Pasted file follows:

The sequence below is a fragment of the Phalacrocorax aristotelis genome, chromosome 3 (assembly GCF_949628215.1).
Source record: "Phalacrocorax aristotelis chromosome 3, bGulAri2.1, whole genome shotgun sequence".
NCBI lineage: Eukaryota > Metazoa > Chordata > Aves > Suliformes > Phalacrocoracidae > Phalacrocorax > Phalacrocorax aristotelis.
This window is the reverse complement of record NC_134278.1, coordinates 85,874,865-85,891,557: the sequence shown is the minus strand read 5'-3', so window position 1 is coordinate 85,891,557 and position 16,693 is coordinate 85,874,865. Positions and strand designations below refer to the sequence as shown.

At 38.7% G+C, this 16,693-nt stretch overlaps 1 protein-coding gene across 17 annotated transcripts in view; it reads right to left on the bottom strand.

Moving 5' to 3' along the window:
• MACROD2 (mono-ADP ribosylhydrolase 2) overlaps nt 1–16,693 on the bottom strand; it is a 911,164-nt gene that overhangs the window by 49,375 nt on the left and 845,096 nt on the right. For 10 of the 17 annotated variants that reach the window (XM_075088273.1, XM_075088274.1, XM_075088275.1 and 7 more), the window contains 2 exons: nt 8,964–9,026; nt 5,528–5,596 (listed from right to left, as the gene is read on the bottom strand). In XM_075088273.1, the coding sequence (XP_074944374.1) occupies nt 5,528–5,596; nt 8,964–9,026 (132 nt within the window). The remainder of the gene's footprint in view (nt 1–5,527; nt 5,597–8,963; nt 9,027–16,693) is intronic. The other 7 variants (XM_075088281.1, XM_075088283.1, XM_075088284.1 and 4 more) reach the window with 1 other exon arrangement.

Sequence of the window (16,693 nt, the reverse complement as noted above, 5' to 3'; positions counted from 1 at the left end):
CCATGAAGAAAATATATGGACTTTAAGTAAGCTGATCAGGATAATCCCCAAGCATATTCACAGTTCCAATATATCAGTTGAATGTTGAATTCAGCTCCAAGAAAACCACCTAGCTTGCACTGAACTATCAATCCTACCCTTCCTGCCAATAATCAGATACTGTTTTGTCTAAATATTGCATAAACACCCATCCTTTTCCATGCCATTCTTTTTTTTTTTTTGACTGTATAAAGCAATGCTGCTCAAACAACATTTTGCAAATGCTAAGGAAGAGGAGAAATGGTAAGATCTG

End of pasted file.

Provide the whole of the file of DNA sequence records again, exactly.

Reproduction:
The sequence below is a fragment of the Phalacrocorax aristotelis genome, chromosome 3 (assembly GCF_949628215.1).
Source record: "Phalacrocorax aristotelis chromosome 3, bGulAri2.1, whole genome shotgun sequence".
NCBI lineage: Eukaryota > Metazoa > Chordata > Aves > Suliformes > Phalacrocoracidae > Phalacrocorax > Phalacrocorax aristotelis.
This window is the reverse complement of record NC_134278.1, coordinates 85,874,865-85,891,557: the sequence shown is the minus strand read 5'-3', so window position 1 is coordinate 85,891,557 and position 16,693 is coordinate 85,874,865. Positions and strand designations below refer to the sequence as shown.

At 38.7% G+C, this 16,693-nt stretch overlaps 1 protein-coding gene across 17 annotated transcripts in view; it reads right to left on the bottom strand.

Moving 5' to 3' along the window:
• MACROD2 (mono-ADP ribosylhydrolase 2) overlaps nt 1–16,693 on the bottom strand; it is a 911,164-nt gene that overhangs the window by 49,375 nt on the left and 845,096 nt on the right. For 10 of the 17 annotated variants that reach the window (XM_075088273.1, XM_075088274.1, XM_075088275.1 and 7 more), the window contains 2 exons: nt 8,964–9,026; nt 5,528–5,596 (listed from right to left, as the gene is read on the bottom strand). In XM_075088273.1, the coding sequence (XP_074944374.1) occupies nt 5,528–5,596; nt 8,964–9,026 (132 nt within the window). The remainder of the gene's footprint in view (nt 1–5,527; nt 5,597–8,963; nt 9,027–16,693) is intronic. The other 7 variants (XM_075088281.1, XM_075088283.1, XM_075088284.1 and 4 more) reach the window with 1 other exon arrangement.

Sequence of the window (16,693 nt, the reverse complement as noted above, 5' to 3'; positions counted from 1 at the left end):
CCATGAAGAAAATATATGGACTTTAAGTAAGCTGATCAGGATAATCCCCAAGCATATTCACAGTTCCAATATATCAGTTGAATGTTGAATTCAGCTCCAAGAAAACCACCTAGCTTGCACTGAACTATCAATCCTACCCTTCCTGCCAATAATCAGATACTGTTTTGTCTAAATATTGCATAAACACCCATCCTTTTCCATGCCATTCTTTTTTTTTTTTTGACTGTATAAAGCAATGCTGCTCAAACAACATTTTGCAAATGCTAAGGAAGAGGAGAAATGGTAAGATCTG